Yoshiro Kimura is known for offbeat games, particularly titles like Moon: Remix RPG Adventure and Chulip. While these titles were sort-of story-based adventures (as much as you could stick them in a genre), his indie label Onion Games has so far been putting out slightly more arcade-y titles like Dandy Dungeon and Million Onion Hotel. His 2018 shoot-em-up Black Bird is, very explicitly, a homage to Sega’s arcade classic Fantasy Zone, which in turn is loosely similar to Williams’ Defender. This isn’t a bad thing, considering how infrequently this style of game has been done, especially when combined with Kimura’s uniquely weird aesthetic proclivities.
It’s hard to really tell much of what’s supposed to be going on the story, but the gist of it is that a little girl has died out in the streets, and has been reborn as a bullet-spewing black bird, apparently bent on revenge against…something. It’s tragic and sad! Said black bird isn’t really a bird so much as a decapitated head with black feathers that shoots killer bubbles out of its mouth. But don’t dwell on it too much! As stated, this is basically Fantasy Zone. As a side-scrolling shooter, you’re given free reign to fly left or right, in a stage that wraps infinitely, with the goal being to take down all of the bases in area. Once they’ve been destroyed, then the boss monster appears, which you fight before heading onto the next stage.
The main difference is that there is no shop, and no extra weapons beyond getting some power-ups for your main shot and accompanying missiles. Instead, Black Bird uses a modern shoot-em-up chain system, where repeatedly killing enemies will build up a score multiplier. The largest amount of points come from destroying bases, so the key to ranking up high scores is by killing standard enemies until your multiplier is maxed out and then take one out. As you gain strength, your bullets become more powerful, and the bird becomes larger. In spite of its larger size, its hitbox is still just its eye, and that doesn’t get any larger. You do have a limited amount of bombs for harrier moments. Whenever items pop out, they cycle between health restoratives and extra bombs, so you can prioritize based on what you need.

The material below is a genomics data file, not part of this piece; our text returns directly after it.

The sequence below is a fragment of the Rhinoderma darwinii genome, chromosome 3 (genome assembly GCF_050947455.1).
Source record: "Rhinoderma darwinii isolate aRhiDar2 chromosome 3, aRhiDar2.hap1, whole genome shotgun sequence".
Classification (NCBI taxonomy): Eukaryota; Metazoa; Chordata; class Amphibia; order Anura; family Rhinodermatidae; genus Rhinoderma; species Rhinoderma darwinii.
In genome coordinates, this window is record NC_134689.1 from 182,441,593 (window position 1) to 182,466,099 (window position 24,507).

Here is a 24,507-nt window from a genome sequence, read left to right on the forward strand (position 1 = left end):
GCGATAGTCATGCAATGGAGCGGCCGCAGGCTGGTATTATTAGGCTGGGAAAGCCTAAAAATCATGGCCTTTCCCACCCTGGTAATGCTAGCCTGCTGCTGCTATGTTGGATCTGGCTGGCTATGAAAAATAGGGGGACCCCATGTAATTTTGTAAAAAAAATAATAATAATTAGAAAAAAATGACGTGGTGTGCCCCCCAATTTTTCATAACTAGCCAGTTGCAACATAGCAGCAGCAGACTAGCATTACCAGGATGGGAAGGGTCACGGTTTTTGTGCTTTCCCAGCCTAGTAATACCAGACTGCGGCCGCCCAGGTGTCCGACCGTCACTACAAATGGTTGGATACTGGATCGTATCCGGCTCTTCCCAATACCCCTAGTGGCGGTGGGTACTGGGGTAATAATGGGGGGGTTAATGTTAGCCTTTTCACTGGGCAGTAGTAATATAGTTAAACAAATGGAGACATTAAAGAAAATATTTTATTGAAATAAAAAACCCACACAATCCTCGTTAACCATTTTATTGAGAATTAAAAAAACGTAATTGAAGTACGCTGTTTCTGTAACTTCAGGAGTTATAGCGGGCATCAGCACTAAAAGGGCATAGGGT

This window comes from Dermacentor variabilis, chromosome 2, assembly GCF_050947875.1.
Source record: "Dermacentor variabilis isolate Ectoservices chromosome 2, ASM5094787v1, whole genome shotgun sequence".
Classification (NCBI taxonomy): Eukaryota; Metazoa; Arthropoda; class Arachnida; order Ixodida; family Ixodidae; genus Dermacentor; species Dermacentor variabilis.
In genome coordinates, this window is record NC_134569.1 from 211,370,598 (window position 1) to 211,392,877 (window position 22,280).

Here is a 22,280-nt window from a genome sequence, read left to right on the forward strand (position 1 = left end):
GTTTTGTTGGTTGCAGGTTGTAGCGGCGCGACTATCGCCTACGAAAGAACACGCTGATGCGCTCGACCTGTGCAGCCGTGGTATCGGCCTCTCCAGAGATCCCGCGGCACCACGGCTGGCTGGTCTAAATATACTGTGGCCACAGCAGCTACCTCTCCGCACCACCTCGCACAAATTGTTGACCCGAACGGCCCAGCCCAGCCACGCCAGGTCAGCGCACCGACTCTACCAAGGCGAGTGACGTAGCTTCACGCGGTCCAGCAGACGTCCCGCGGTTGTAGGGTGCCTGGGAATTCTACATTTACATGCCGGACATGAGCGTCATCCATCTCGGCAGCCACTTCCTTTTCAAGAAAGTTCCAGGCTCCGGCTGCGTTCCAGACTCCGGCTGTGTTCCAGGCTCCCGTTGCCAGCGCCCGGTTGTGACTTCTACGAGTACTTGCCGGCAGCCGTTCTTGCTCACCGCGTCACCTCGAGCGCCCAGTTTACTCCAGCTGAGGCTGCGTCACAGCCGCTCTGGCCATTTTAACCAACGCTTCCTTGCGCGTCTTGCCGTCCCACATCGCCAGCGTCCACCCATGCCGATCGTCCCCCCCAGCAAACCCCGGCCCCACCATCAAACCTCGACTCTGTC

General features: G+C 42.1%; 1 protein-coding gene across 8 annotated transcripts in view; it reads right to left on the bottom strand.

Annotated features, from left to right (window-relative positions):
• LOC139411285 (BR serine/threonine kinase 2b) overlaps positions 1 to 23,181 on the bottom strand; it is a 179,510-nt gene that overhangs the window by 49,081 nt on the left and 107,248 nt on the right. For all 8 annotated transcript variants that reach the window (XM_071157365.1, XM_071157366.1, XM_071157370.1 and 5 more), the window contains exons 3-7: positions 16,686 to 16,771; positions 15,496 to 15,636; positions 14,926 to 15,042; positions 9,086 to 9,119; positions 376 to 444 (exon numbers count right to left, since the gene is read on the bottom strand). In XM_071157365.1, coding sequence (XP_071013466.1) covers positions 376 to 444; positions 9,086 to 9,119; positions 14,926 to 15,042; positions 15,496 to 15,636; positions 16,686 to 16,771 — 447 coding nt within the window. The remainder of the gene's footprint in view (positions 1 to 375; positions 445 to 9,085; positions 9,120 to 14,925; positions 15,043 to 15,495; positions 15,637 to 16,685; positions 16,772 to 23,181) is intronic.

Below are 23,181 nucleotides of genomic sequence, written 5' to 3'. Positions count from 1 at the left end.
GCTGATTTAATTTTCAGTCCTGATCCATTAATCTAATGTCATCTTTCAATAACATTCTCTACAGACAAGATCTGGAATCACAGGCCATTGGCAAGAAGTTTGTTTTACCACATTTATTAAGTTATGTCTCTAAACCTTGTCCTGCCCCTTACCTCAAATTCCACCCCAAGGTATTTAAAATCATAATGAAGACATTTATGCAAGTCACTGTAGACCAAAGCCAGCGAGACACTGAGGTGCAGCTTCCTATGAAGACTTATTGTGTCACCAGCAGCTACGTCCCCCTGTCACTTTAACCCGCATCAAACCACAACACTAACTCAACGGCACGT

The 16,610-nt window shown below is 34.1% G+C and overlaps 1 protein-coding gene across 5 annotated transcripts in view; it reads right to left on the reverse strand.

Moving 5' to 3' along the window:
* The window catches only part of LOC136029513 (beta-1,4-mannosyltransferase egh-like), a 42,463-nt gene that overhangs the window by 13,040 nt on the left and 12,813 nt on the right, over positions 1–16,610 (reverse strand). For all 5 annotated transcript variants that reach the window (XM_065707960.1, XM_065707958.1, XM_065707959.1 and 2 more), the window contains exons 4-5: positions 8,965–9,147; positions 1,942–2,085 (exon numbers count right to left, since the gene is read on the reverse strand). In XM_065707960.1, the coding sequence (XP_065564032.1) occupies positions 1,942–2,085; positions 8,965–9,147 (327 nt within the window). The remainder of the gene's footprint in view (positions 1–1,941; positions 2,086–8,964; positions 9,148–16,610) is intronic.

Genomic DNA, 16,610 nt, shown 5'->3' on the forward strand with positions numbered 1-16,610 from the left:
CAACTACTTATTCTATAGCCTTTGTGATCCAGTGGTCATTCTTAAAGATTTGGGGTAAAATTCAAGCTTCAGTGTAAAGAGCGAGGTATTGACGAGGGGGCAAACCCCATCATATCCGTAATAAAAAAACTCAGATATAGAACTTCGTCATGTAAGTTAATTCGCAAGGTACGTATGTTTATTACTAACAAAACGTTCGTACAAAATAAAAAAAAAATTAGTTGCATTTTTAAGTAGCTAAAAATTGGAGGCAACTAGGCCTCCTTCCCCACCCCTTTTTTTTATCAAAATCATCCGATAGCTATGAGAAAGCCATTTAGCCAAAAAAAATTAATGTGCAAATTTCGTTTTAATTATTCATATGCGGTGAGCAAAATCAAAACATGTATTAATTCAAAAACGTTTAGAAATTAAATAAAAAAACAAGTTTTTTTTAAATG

At just four stages, Black Bird is fairly short, and on the standard difficulty level, it probably won’t challenge most shoot-em-up fans until about stage three. Plus, rather than using lives, your black bird has a single life with a vitality meter, so he’ll just take damage from getting hit rather than being killed – this ensures that boss battles are generally easier since you don’t need to restart them if you take a bullet. Beating the game will unlock a harder difficulty level, which is probably the level you should be playing at, the initial run through is more of an introduction to teach you the game before really throwing you into the thick stuff.
But merely seeing the game to its end is not really the point, because Black Bird excels as a score-focused shoot-em-up. A single run can be completed in less than fifteen minutes, and there are always extra scoring opportunities, methods to keep up your chain, and ways refine your performance. Indeed, there are several endings, based on on a variety of factors, so actually getting the best finale is quite the achievement.
Beyond the mechanics, this is just a gleefully weird looking and sounding title. The style is something out of early 20th century Europe, displayed mostly in dark or sepia tones, constructed entirely out of pixels. Most of the enemies are mustachioed little men that look awfully like the hero from Onion Games’ previous title Dandy Dungeon. They fly around on balloons and such; you almost feel bad killing them (though to be fair, they are trying to murder you first). The art was provided by Kazuyuki Kurashima, who has worked with Kimura on several of his older titles. The soundtrack primarily consists of a choir singing in a nonsense language, setting the whole experience somewhere between “goofy” and “unsettling”. The boss fights are typically baffling, as they typically shatter after taking enough damage, revealing a pilot. Within the comical blimp of the first stage is a rotund, floating man that looks like Santa Claus. The third boss, a gigantic wheel that shoots electricity, is powered by a mouse on a wheel. There’s no dialogue or narration in the game itself, so much of the story, what there is, is left to your imagination.
The challenging difficulty level and scoring focus may be a little overwhelming for those familiar with Kimura’s earlier titles, but it’s still worth it for the charming weirdness alone. It’s an essential purchase for shoot-em-up junkies, though, as aesthetics place it in another league from other more typical games, including granting it an identity apart from the series that originally inspired it.
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